EXIT by Diller Scofidio + Renfro at Palais de Tokyo

The exhibition, inspired by a quote by philosopher Paul Virilio, is composed of a series of immersive animated maps generated by data that investigate human migrations today and their leading causes, including the impacts of climate change.

 

Exit 2008-2015 Scenario “Rising Seas, Sinking Cities” Collection of the Fondation Cartier pour l’art contemporain, Paris © Diller Scofidio + Renfro, Mark Hansen, Laura Kurgan and Ben Rubin, in collaboration with Stewart Smith and Robert Gerard Pietrusko

Exit 2008-2015. Scenario “Rising Seas, Sinking Cities” © Diller Scofidio + Renfro, Mark Hansen, Laura Kurgan and Ben Rubin, in collaboration with Stewart Smith and Robert Gerard Pietrusko

 

The Fondation Cartier pour l’art contemporain is honored to present the innovative installation EXIT at the Palais de Tokyo from November 25, 2015 to January 10, 2016. Based on a prompt set out by French philosopher and urbanist Paul Virilio, this experimental work was created by American artists and architects Diller Scofidio + Renfro in collaboration with architect-artist Laura Kurgan and statistician-artist Mark Hansen with a core team of scientists and geographers. Originally commissioned for the exhibition Native Land, Stop Eject in 2008, EXIT is now part of the Fondation Cartier pour l’art contemporain’s permanent collection.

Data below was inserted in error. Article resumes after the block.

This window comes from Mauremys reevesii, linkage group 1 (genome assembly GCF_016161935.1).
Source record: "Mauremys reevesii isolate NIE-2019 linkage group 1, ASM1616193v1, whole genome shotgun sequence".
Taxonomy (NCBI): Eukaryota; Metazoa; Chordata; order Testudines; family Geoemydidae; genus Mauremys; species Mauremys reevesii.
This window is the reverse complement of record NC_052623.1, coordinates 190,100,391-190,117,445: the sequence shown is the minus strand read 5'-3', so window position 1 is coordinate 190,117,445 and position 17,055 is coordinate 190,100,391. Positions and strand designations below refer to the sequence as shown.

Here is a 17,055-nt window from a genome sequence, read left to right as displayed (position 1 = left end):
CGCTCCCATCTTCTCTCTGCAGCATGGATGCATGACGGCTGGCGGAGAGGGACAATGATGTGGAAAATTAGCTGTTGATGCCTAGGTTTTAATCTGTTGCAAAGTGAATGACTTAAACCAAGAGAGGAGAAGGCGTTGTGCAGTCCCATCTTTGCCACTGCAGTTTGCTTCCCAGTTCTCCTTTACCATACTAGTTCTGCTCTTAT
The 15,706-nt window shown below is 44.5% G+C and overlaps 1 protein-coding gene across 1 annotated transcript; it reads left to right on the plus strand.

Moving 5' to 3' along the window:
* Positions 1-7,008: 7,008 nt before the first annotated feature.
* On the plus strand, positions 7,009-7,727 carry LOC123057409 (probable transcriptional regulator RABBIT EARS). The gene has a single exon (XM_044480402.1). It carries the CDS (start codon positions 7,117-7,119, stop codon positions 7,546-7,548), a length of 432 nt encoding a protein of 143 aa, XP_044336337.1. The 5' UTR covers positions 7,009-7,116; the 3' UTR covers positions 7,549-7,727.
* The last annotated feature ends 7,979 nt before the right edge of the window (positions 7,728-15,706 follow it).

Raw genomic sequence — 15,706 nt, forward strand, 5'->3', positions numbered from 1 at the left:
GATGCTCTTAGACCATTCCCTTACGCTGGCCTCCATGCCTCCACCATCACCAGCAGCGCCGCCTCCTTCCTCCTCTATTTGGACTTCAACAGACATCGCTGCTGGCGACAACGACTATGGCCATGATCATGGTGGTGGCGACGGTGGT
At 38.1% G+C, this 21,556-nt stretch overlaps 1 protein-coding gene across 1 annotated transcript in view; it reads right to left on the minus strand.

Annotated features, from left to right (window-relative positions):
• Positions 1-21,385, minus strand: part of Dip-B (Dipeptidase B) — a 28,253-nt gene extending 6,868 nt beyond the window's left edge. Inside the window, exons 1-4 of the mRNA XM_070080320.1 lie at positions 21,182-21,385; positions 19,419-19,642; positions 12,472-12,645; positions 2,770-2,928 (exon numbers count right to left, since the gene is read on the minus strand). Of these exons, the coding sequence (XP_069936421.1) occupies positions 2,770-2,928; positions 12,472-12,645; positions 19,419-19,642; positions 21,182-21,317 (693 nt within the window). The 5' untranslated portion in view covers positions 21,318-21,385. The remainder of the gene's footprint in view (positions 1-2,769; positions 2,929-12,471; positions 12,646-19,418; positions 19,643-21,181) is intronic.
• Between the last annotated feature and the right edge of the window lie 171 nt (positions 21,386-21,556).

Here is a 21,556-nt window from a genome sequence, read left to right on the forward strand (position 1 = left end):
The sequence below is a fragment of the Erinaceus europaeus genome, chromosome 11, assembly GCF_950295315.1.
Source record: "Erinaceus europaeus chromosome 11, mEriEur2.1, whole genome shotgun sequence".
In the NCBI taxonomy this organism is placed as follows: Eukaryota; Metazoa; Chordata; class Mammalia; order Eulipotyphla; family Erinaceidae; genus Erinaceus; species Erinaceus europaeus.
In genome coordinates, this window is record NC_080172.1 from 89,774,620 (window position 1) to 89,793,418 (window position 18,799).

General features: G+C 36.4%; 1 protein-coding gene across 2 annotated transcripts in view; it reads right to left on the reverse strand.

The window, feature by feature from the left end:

EXIT is composed of a series of immersive animated maps generated by data that investigate human migrations today and their leading causes, including the impacts of climate change. Its complete 2015 update has been planned to coincide with the pivotal Paris-based United Nations Climate Change Conference (COP21). A crucial opportunity to limit global warming, the COP21 provides a powerful context in which to consider the issues at the heart of Exit: “It’s almost as though the sky, and the clouds in it and the pollution of it, were making their entry into history. Not the history of the seasons, summer, autumn, winter, but of population flows, of zones now uninhabitable for reasons that aren’t just to do with desertification, but with disappearance, with submersion of land. This is the future.” (Paul Virilio, 2009) (more…)